Despite its widespread use, the reliance on p-values has been met with criticism. Firstly, because p-values are so ubiquitous, it can be easy to calculate them with or without enough critical thinking or interpretation. This critical thinking should include an understanding of what is biologically relevant and avoid the trap of using binary language like significant or non-significant results instead of looking directly at the uncertainty of your results. One of the other most common misconceptions about p-values is that they can measure the direct probability of the null hypothesis being true. As amazing as that would be, in reality we can only use p-values to understand the probability of our observed data. Additionally, it’s common to conflate the significance or magnitude of the p-value with effect size (which is the strength of the relationship between the variables). You can have a small p-value for an effect that isn’t very large or meaningful, especially if you have a large sample size. Sample size is an important metric to report. Larger number of samples generally means more precise estimates, higher statistical power, increased generalizability, and higher possibility for replication.

Furthermore, in studies that require multiple comparisons (i.e. multiple statistical analyses are done in a single study), there is an increased likelihood of observing false positives because each test introduces a chance of obtaining a significant result by random variability alone. In p-value language, a “false positive” is when you say something is significant (below your p-value threshold) when it actually is not, and a “false negative” is when you say something is not significant (above the p-value threshold) when it actually is. So, in terms of multiple comparisons, if there are no adjustments made for the increased risk of false positives, this can potentially lead to inaccurate conclusions of significance.

In our example using foraging time in gray whales, we didn’t consider the context of our findings. To make this a more reliable study, we have to consider factors like the number of whales tagged (sample size!), the magnitude of noise near the tagged whales, other variables in the environment (e.g. prey availability) that could affect our results, and the ecological significance in the difference in foraging time that was found. To make robust conclusions, we need to carefully build hypotheses and study designs that will answer the questions we seek. We must then carefully choose the statistical tests that we use and explore how our data align with the assumptions that these tests make. It’s essential to contextualize our results within the bounds of our study design and broader ecological system. Finally, performing sensitivity analyses (e.g. running the same tests multiple times on slightly different datasets) ensures that our results are stable over a variety of different model parameters and assumptions.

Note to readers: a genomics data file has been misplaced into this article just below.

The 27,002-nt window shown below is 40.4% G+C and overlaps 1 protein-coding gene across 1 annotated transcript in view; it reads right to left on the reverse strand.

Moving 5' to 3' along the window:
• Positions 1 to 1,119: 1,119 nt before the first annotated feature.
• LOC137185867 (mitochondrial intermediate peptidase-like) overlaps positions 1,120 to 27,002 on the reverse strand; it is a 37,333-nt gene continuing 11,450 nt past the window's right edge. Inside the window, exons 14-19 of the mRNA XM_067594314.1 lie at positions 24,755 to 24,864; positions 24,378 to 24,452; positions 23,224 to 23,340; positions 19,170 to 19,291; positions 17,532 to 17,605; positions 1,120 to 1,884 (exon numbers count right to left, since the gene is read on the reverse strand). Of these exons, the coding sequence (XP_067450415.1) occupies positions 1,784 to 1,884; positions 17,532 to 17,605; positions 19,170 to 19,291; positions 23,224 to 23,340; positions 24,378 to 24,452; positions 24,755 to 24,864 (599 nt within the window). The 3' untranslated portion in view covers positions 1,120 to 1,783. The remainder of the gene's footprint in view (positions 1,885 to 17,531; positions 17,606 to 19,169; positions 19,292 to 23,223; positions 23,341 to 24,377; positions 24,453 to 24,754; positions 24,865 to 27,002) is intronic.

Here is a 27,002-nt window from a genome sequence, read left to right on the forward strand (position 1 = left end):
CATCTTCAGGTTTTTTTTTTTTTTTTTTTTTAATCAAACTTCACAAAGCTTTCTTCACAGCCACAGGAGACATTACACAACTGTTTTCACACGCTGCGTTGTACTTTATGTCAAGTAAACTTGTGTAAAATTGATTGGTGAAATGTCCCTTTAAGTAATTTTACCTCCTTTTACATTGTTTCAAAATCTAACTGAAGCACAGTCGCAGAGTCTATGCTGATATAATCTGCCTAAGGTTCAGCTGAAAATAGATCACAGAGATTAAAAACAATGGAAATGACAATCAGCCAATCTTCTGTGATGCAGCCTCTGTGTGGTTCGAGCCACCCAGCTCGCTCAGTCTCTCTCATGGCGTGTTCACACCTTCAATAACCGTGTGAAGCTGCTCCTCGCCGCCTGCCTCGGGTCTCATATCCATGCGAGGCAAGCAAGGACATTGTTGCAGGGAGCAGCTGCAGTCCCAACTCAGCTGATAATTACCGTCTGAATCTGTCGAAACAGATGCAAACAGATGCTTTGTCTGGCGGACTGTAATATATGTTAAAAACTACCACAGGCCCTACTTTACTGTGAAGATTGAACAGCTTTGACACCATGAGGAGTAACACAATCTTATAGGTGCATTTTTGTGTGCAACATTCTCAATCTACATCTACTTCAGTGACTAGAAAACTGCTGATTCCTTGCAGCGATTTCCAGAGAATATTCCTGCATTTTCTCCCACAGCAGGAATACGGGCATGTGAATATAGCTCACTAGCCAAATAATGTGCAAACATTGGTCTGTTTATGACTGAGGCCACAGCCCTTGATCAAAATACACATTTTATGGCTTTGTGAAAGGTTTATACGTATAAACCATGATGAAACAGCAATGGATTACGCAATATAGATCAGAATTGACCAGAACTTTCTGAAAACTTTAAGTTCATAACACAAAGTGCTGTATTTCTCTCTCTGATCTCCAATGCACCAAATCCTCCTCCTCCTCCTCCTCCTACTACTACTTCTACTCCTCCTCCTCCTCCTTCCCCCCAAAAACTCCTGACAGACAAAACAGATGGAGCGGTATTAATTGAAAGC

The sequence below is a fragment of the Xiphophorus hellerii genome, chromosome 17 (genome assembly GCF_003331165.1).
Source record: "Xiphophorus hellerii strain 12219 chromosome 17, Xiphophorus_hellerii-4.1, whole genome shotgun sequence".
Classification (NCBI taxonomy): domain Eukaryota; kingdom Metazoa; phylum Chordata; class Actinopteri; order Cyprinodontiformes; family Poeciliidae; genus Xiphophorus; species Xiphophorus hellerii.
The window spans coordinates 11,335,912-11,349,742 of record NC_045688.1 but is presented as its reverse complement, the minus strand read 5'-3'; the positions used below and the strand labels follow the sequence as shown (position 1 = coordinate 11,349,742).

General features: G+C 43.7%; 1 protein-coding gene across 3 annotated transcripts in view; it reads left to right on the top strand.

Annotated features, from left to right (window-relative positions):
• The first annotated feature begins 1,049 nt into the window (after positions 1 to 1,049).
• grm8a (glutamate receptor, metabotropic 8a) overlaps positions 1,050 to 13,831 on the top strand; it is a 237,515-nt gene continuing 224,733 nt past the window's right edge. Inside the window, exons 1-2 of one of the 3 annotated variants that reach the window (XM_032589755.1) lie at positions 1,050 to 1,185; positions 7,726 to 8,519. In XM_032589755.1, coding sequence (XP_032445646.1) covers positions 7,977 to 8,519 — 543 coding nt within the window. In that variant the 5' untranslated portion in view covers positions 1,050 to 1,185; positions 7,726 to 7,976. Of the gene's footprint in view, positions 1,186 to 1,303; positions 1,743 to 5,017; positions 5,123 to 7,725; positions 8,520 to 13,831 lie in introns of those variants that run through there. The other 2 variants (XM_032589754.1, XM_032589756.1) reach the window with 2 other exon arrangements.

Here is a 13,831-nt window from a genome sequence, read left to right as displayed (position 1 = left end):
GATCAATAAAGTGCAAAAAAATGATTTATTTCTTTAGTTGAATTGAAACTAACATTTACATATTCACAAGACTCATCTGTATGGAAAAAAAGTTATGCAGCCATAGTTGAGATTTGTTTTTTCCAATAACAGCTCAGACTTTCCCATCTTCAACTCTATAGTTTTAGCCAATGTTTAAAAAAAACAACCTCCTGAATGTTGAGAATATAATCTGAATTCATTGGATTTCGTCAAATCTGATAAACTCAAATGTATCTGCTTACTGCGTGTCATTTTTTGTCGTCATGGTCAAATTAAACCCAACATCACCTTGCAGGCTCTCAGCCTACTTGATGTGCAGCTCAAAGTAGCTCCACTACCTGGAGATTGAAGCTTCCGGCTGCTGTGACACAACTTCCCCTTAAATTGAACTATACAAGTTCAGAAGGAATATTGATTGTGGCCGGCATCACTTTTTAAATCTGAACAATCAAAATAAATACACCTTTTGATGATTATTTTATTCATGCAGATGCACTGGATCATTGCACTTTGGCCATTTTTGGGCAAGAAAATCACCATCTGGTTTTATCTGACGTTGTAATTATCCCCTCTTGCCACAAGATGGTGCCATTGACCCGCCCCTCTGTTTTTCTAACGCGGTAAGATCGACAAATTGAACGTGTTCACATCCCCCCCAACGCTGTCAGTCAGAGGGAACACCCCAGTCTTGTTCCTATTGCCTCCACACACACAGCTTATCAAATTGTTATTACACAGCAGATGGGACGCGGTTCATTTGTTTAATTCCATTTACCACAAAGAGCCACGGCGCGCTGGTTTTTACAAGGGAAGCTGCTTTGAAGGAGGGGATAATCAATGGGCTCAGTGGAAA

In the real world, there have been many studies done on the effects of noise pollution on baleen whale behavior that incorporate multiple sources of variance and bias to get robust results that show behavioral responses and physiological consequences to anthropogenic sound stressors (Melcón et al. 2012, Blair et al. 2016, Gailey et al. 2022, Lemos et al. 2022).

### Moving Beyond P-values

There has been growing interest in reassessing the role of p-values in scientific inference and publishing. Scientists appreciate p-values because they provide one clear numeric threshold to determine significance of their results. However, the reality is more complicated than this binary approach. We have to explore the uncertainty around these estimates and test statistics (e.g. t-score) and what they represent ecologically. One avenue to explore might be focusing more on effect sizes and confidence intervals as more informative measures of the magnitude and precision of observed effects. There has also been a shift towards using Bayesian methods, which allow for the incorporation of prior knowledge and a more nuanced quantification of uncertainty.

Bayesian methods in particular are a leading alternative to p-values because instead of looking at how likely our observations are given a null hypothesis, we get a direct probability of the hypothesis given our data. For example, we can use Bayes factor for our noisy vs quiet gray whale behavioral t-test (Johnson et al. 2023). Bayes factor measures the likelihood of the data being observed for each hypothesis separately (instead of assuming the null hypothesis is true) so if we calculate a Bayes factor of 3 for the alternative hypothesis (HA), we could directly say that it is 3 times more likely for there to be decreased foraging time in a noisy area than for there to be no difference in the noisy vs quiet group. But that is just one example of Bayesian methods at work. The GEMM lab uses Bayesian methods in many projects from Lisa’s spatial capture-recapture models (link to blog) and Dawn’s blue whale abundance estimates (Barlow et al. 2018) to quantifying uncertainty associated with drone photogrammetry data collection methods in KC’s body size models (link to blog).

Ultimately, the debate surrounding p-values highlights the necessity of nuanced and transparent approaches to statistical inference in scientific research. Rather than relying solely on arbitrary thresholds, researchers can consider the context, relevance, and robustness of their findings. From justifying our significance thresholds to directly describing parameters based on probability, we have increasingly powerful tools to improve the methodological rigor of our studies.